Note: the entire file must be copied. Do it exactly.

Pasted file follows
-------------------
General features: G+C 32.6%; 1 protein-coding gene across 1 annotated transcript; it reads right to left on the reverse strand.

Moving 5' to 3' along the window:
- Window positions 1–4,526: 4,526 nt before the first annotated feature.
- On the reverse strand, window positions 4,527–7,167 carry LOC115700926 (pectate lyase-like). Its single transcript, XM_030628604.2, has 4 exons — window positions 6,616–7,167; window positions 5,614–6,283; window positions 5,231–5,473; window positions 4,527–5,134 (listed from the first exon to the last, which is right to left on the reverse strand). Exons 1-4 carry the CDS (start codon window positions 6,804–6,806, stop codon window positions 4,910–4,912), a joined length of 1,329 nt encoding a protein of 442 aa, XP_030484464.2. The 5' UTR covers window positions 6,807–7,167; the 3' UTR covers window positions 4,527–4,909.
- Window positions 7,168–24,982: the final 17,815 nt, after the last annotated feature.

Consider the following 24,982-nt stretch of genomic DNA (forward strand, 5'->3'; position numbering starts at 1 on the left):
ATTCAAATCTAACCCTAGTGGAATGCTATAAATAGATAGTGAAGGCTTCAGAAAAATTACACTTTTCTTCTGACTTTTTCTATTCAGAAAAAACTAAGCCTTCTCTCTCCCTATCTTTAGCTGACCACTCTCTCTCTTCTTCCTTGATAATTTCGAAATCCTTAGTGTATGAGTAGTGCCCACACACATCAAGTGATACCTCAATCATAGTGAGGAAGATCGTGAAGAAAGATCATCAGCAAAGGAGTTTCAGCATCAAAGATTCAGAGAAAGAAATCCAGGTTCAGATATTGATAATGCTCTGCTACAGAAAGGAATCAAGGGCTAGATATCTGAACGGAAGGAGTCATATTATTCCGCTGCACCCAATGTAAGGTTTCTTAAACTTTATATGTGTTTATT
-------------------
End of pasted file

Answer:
General features: G+C 32.6%; 1 protein-coding gene across 1 annotated transcript; it reads right to left on the reverse strand.

Moving 5' to 3' along the window:
- Window positions 1–4,526: 4,526 nt before the first annotated feature.
- On the reverse strand, window positions 4,527–7,167 carry LOC115700926 (pectate lyase-like). Its single transcript, XM_030628604.2, has 4 exons — window positions 6,616–7,167; window positions 5,614–6,283; window positions 5,231–5,473; window positions 4,527–5,134 (listed from the first exon to the last, which is right to left on the reverse strand). Exons 1-4 carry the CDS (start codon window positions 6,804–6,806, stop codon window positions 4,910–4,912), a joined length of 1,329 nt encoding a protein of 442 aa, XP_030484464.2. The 5' UTR covers window positions 6,807–7,167; the 3' UTR covers window positions 4,527–4,909.
- Window positions 7,168–24,982: the final 17,815 nt, after the last annotated feature.

Consider the following 24,982-nt stretch of genomic DNA (forward strand, 5'->3'; position numbering starts at 1 on the left):
ATTCAAATCTAACCCTAGTGGAATGCTATAAATAGATAGTGAAGGCTTCAGAAAAATTACACTTTTCTTCTGACTTTTTCTATTCAGAAAAAACTAAGCCTTCTCTCTCCCTATCTTTAGCTGACCACTCTCTCTCTTCTTCCTTGATAATTTCGAAATCCTTAGTGTATGAGTAGTGCCCACACACATCAAGTGATACCTCAATCATAGTGAGGAAGATCGTGAAGAAAGATCATCAGCAAAGGAGTTTCAGCATCAAAGATTCAGAGAAAGAAATCCAGGTTCAGATATTGATAATGCTCTGCTACAGAAAGGAATCAAGGGCTAGATATCTGAACGGAAGGAGTCATATTATTCCGCTGCACCCAATGTAAGGTTTCTTAAACTTTATATGTGTTTATT